Thursday, October 20, 2011

No One Like You

For October, Jonathan Wojcik of Bogleech agreed to do a guest post for Endangered Ugly Things. Check out his site for all the information you could ever want about monsters, real or imagined. Enjoy!

There are over a hundred thousand named Arachnids crawling around on our planet's surface, and America is more aware of them this time of year than any other season. Famous though they are, these ubiquitous terrestrial predators are seldom evaluated for their conservation status, and the exceptions have consisted almost entirely of spiders - really only one of several strange and incredibly ancient Arachnid groups.

Image by Gilles San Martin

Currently, there are at least two non-spider Arachnida recognized as threatened, and both of them belong to the family Lycosidae, or "pseudoscorpions." Though found virtually everywhere, these mostly blind predators go largely unnoticed due to their subterranean habits and incredibly small size - so small you can find them preying upon mites, lice and springtails between grains of soil, under the wing cases of beetles, in the fur of mice or between the pages of dusty, moldy old books. Many species will even use far larger, flying insects as transportation, grabbing into their leg hairs with a single claw and letting go at the next landing.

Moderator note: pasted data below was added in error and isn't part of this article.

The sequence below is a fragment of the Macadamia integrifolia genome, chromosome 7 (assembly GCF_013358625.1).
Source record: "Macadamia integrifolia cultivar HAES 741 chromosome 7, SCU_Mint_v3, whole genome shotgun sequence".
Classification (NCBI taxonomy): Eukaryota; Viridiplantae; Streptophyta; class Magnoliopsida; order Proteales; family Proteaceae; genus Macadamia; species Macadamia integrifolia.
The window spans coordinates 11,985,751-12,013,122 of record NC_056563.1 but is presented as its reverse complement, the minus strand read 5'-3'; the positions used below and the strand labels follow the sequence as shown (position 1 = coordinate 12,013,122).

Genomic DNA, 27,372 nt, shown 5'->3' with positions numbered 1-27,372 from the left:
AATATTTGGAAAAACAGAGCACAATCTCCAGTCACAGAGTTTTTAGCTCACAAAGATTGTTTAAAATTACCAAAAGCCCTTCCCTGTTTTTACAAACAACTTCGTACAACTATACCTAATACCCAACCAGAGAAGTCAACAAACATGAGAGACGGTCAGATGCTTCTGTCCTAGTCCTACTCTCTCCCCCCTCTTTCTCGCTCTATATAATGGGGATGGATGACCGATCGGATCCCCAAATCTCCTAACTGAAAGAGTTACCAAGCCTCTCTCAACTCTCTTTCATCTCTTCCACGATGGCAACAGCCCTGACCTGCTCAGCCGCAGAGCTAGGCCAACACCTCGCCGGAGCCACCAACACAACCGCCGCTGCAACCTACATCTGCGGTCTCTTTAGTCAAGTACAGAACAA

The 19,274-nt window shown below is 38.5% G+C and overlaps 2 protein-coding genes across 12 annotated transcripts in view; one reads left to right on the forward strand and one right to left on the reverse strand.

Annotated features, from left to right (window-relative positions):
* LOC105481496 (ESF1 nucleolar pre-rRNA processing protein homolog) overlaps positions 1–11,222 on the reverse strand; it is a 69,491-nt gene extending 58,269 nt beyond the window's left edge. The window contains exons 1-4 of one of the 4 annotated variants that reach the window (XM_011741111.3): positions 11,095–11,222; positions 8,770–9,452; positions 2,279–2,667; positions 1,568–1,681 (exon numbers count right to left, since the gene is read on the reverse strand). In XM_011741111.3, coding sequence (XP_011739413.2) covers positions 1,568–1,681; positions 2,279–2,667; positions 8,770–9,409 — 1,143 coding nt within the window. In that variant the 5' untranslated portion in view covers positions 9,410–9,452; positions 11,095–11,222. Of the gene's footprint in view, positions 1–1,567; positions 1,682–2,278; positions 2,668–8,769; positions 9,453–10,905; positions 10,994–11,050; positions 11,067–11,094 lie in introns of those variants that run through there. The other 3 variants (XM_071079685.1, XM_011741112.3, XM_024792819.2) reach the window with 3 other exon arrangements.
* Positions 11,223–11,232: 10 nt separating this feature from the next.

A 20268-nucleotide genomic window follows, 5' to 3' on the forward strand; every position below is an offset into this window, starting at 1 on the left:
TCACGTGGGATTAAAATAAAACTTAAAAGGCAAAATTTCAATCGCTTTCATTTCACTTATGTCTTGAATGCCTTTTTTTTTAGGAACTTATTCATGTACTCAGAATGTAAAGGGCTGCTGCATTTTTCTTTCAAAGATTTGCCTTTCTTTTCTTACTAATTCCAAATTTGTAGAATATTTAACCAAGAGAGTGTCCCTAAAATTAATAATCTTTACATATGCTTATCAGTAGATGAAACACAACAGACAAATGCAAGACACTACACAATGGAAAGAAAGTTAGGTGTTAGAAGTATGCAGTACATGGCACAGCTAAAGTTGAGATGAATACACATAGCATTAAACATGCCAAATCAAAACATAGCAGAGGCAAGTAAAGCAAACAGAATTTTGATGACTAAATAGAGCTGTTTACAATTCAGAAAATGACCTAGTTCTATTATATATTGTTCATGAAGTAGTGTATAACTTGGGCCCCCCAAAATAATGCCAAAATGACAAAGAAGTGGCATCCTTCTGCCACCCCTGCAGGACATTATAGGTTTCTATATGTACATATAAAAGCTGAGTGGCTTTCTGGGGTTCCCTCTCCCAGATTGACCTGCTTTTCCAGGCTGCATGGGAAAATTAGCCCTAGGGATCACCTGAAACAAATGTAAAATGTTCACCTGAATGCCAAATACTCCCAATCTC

As their names imply, pseudoscorpions are entirely separate from the true scorpions, lacking the venomous tails but bearing very similar pincers which, in many species, can inject venom through the lower thumb-like claw. As an added bonus, they can also regurgitate a corrosive enzyme over stunned prey and secrete silk from their jaws, usually used to build igloo-shaped cocoons in which they molt and overwinter. Mating typically involves a "dancing" ritual where the male, locking pincers with the female, guides her over a sperm packet he lays on the ground. Like many other arachnids, females will carry their babies on their backs until tough enough to fend for themselves.

These minute animals have existed in more or less the same form for over 380 million years, but at least two species could disappear on us at any moment.  Known endangered Lycosids include Fissilicreagris imperialis and Tartarocreagris texana, the Empire cave and Tooth Cave pseudoscorpions. Like many other creatures you can read about on EUT, these troglobytes are completely unique to their respective cave systems and have adapted to survive in no other environment. Any unusual activity can be disastrous for cave dwelling organisms; even a few careless spelunkers or a trickle of urban runoff can disrupt conditions that have remained unchanged for eons.

A staggering portion of the human race suffers from unreasonable levels of terror associated with eight-legged arthropods, but it's not fair to let a widespread phobia cloud our concern for the plight of any species, large or small. If more of us could get past our fears and appreciate just how weird, cool and useful the Arachnids are, we might be seeing quite a few more of them not only listed, but actively protected. Right now, eyeless micromonsters are dancing in each other's arms in pitch darkness, and surely deserve as much as any other animal to continue doing so for ages to come.